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Esports team and lifestyle company, FaZe Clan went public in July 2022 through a SPAC merger at a $725 million valuation. While it’s not the only public esports team, the company is the highest profile — and highest valuation — of the bunch.
However, public scrutiny has not been kind to FaZe Clan. The stock price has plummeted by approximately 97% since it virtually guaranteed its listing via a SPAC (special purpose acquisition company) merger. While esports companies have struggled, none have fallen as far as FaZe.
For the first half of 2023, FaZe reported earning $24.2 million for a net loss of $28.4 million. Compared to the same period in 2022, the company’s earnings fell 30% from $34.6 million and its net losses increased 50% from $18.9 million. While FaZe did decrease its cost of revenues by $3.2 million, its general and administrative costs grew by $8.8 million.
The diminishing revenue and growing costs are hard for investors to overlook, especially with the current economic headwinds. With a current market cap of about $20 million and $21.2 million in cash on hand, the market is essentially valuing FaZe at $0.
The situation became more dire for the former esports darling in recent months. On March 24, 2023, the company warned it was at risk of being delisted from the Nasdaq(FAZE) because its share price fell below the $1 minimum bid for 30 days in a row. To avoid this, FaZe’s stock must close above this minimum for 10 business days in a row before September 19.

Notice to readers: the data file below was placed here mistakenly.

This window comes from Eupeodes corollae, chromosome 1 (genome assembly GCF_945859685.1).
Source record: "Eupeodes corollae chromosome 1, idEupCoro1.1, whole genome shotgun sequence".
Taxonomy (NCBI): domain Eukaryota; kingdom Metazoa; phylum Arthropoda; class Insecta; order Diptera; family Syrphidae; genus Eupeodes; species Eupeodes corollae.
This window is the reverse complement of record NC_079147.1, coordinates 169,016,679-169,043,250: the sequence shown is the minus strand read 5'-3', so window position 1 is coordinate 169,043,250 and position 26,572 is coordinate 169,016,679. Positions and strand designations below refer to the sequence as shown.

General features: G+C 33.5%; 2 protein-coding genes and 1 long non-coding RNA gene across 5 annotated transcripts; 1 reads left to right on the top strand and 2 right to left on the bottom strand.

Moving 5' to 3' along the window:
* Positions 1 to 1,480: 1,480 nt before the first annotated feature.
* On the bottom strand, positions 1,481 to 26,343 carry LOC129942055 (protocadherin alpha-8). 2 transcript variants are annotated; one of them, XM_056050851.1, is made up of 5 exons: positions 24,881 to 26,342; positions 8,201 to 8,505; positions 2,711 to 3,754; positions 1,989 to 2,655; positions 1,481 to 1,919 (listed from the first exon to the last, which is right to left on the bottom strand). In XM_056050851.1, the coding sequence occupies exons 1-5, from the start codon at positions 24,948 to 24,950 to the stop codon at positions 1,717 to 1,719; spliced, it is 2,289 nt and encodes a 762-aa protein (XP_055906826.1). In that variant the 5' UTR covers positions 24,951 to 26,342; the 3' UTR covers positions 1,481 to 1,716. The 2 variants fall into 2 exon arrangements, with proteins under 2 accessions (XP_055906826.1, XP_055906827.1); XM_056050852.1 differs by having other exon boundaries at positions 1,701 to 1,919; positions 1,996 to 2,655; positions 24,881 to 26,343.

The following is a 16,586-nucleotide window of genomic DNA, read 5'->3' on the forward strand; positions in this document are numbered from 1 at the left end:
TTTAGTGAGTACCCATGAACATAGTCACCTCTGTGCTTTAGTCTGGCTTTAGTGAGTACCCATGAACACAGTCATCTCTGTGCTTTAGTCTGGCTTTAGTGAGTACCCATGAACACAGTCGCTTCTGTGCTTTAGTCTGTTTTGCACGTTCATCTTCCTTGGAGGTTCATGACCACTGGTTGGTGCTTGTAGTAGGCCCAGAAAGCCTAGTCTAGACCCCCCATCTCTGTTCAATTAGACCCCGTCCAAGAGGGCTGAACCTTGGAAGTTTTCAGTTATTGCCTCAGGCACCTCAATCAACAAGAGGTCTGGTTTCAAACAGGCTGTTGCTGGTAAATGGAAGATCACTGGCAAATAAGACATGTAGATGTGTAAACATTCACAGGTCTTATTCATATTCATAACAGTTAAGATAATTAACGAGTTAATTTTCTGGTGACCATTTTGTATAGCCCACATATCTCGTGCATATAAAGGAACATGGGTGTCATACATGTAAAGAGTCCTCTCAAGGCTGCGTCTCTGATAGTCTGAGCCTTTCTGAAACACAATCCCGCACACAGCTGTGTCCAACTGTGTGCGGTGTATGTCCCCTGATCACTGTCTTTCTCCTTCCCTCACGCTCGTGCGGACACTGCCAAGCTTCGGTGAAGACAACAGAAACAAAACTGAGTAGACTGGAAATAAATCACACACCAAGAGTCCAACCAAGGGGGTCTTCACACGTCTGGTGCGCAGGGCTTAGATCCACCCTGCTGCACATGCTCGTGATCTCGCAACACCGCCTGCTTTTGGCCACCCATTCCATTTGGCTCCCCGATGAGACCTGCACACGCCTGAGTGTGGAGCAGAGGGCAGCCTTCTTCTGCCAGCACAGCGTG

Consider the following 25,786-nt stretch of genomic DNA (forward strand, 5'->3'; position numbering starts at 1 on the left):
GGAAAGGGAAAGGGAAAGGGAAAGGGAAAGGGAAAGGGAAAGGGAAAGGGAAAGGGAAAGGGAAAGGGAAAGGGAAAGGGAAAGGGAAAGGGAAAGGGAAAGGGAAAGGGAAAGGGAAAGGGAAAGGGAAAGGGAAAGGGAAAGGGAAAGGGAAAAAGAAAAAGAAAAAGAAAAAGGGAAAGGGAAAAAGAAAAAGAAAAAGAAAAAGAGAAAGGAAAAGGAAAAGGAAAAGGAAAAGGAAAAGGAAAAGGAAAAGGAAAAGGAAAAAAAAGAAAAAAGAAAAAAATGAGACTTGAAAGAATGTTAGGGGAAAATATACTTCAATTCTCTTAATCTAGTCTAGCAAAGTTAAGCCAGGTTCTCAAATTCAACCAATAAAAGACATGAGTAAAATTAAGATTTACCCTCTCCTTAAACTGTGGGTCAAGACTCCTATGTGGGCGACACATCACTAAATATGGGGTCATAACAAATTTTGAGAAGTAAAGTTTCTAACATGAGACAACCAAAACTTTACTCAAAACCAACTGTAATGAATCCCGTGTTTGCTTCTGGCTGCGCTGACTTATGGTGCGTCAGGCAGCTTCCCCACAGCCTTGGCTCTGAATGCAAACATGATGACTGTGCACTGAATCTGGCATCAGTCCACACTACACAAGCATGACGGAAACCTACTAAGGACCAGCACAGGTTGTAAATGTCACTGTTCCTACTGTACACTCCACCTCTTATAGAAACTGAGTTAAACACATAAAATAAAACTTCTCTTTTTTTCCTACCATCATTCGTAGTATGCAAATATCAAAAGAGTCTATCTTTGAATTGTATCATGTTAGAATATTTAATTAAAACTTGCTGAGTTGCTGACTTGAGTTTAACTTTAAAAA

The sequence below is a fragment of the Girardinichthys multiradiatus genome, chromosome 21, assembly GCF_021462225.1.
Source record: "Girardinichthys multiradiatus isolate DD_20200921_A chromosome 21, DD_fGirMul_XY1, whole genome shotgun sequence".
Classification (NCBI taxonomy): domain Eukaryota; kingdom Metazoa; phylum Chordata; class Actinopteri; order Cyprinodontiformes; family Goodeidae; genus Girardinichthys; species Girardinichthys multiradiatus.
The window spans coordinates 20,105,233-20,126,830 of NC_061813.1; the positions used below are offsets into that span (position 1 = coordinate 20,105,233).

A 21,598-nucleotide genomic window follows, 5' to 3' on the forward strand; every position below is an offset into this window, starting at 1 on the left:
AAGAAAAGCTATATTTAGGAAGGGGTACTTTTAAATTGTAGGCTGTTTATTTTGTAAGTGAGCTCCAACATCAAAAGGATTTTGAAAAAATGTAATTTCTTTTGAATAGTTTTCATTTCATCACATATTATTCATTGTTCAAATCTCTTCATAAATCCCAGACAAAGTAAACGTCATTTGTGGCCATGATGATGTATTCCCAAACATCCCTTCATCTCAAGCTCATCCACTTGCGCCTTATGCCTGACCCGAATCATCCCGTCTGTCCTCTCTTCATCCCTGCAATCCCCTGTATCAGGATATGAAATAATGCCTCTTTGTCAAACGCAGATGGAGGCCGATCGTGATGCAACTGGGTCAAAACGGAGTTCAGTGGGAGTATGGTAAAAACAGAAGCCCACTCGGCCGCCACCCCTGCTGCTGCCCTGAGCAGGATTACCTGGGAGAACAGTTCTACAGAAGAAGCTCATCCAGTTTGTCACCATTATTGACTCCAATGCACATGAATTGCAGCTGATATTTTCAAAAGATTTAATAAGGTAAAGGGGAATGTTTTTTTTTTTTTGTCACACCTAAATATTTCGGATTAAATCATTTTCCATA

“We do not expect to be delisted and have taken steps to remedy the current deficiency as needed,” a spokesperson from FaZe told GamesBeat.
But with only 20 days left, it seems unlikely that FaZe will be able to meet these requirements considering the share price is hovering around $0.25. While The Esports Advocate reported that FaZe was considering a reverse stock split to achieve compliance, this has not yet materialized.
It begs the question, what went wrong?
Tarnishing the FaZe Brand
FaZe Clan is one of the most well-known esports brands globally. The organization traces its roots to 2010’s Call of Duty trick shot montages and boisterous personalities.
This fusion of high-level gameplay with early creator culture gave the brand broader mainstream appeal than its competitors. Eventually, the brand signed top athletes and music icons to widen its audience — with top names taking an ownership stake in the company via stock-based compensation.
As the brand took off, FaZe’s story of humble beginnings to high-profile (and monetary) success helped it build a massive audience. Fans identified with this rags-to-riches origin story and cheered on its relatable crew of creators. FaZe ultimately sold the dream that they were just like their fans, but gaming catapulted them into a lavish lifestyle.
Success — both competitively and monetarily — is the foundation of FaZe’s brand. And fundamentally, this brand is the company’s greatest asset. Without it, FaZe can’t hold the same appeal to investors.
When FaZe had to begin reporting its financial earnings as a public company, it shattered this dream of gaming leading to Bugattis and Benjamins. For a brand that wants to be synonymous with success and status, nothing is more damaging than admitting you are losing millions monthly.
While going public has not gone well for FaZe, timing also played a key role in its stock price dilemma.
There are many reasons why esports teams pursued public listing. However, they all operated on the underlying assumption that access to more liquidity (i.e., cash) would allow esports teams to unlock a path to profitability.
Unfortunately, esports and lifestyle organizations faced major headwinds. The current economic environment has changed drastically since FaZe Clan first announced it would go public in October 2021. Due to the crypto winter, inflation, rate hikes and rising geopolitical tensions, markets have cooled substantially.